ST. GEORGE — Millions of Americans should begin to see pandemic relief checks by this weekend following the signing of the $1.9 trillion relief package signed by President Joe Biden Thursday.
Touted as a way to help Americans recoup money lost during the economic mayhem caused by the COVID-19 pandemic, the relief package will supply individuals and couples making $75,000 and $150,000 or less respectively with $1,400 per person.
Individuals will also see an additional $1,400 per dependent. Under the relief bill, a family of four would receive $5,600. Individuals earning more than $80,000 a year and couples making more than $160,000 will not receive relief checks.
Americans could begin to see checks deposited into their bank accounts starting this weekend, White House press secretary Jen Psaki said during a Thursday press briefing.
“Some people in the country will start seeing those in direct deposits in their bank accounts this weekend,” she said. “And payments to eligible Americans will continue throughout the course of the next several weeks.”
Under the relief bill, most Americans will also see an expansion to the child tax credit.
They will see $3,000 for each child between 6 and 17 years old, and $3,600 for each child under 6. These payments could be paid out monthly rather than in a lump sum. However, these payment will not be available until July, according to the relief bill.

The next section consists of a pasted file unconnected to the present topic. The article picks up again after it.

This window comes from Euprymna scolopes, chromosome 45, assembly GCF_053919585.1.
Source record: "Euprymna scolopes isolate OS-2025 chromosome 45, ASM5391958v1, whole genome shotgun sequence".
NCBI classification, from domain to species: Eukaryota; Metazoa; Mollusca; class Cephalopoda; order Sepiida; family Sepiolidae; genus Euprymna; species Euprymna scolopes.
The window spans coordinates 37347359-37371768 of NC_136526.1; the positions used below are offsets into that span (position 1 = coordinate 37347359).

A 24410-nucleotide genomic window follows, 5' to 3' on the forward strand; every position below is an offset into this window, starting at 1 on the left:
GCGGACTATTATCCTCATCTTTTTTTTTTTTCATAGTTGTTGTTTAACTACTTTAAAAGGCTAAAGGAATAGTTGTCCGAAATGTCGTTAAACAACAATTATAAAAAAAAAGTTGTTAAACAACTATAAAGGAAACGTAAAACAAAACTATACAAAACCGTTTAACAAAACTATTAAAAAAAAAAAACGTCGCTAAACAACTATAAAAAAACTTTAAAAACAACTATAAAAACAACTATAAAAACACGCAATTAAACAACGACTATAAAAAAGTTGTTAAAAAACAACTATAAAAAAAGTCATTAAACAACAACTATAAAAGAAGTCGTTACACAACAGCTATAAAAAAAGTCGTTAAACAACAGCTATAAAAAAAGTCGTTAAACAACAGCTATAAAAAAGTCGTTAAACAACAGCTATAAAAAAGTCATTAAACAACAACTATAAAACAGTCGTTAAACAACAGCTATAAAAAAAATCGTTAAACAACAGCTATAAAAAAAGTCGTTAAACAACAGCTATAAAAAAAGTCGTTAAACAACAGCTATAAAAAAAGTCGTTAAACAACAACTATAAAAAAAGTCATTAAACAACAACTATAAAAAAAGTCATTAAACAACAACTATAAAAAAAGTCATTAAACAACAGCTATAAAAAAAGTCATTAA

The roll out of the payments, while expected to start this weekend, is also dependent on how fast the IRS can implement some changes made through the relief package legislation.
As of Thursday, the IRS website advises people to “check back soon” for information on their 2021 relief checks as the agency is “reviewing the tax provisions of the American Rescue Plan Act of 2021, signed into law on March 11, 2021.”
Eligibility for the relief payments will be based on 2020 tax returns, or 2019 returns if last year’s taxes have yet to be filed.
The stimulus payments are being deposited directly into the bank accounts of taxpayers who previously supplied their banking information to the IRS. For those taxpayers for whom the IRS lacks bank account information, payments will be mailed to that taxpayer’s last known address.
The IRS will also send payment receipts to a taxpayer’s last known address within 15 days of a payment being made. The letter will include information on how to report if a payment has not been received. If there are concerns surrounding the legitimacy of the letter, the IRS urges taxpayers to visit IRS.gov in order protect themselves against a possible scam.
Concerning scams, the IRS states that their representatives “will not call, text you, email you or contact you on social media asking for personal or bank account information – even related to the economic impact payments.”
In addition to the direct relief payments and expanded child tax credit, the relief bill also supplies funds for continuing unemployment, COVID-19 vaccines and testing; state, city and tribal governments; and schools and ailing industries.
The $1.9 billion relief bill passed the Senate along party-lines in a 50-49 vote last Saturday, with the House approving the Senate version of the bill Wednesday and the president signing it Thursday.
While Democrats have lauded the bill as the relief Americans desperately need in the continuing wake of the pandemic, Republicans have decried it as being bloated with items unrelated to the pandemic.
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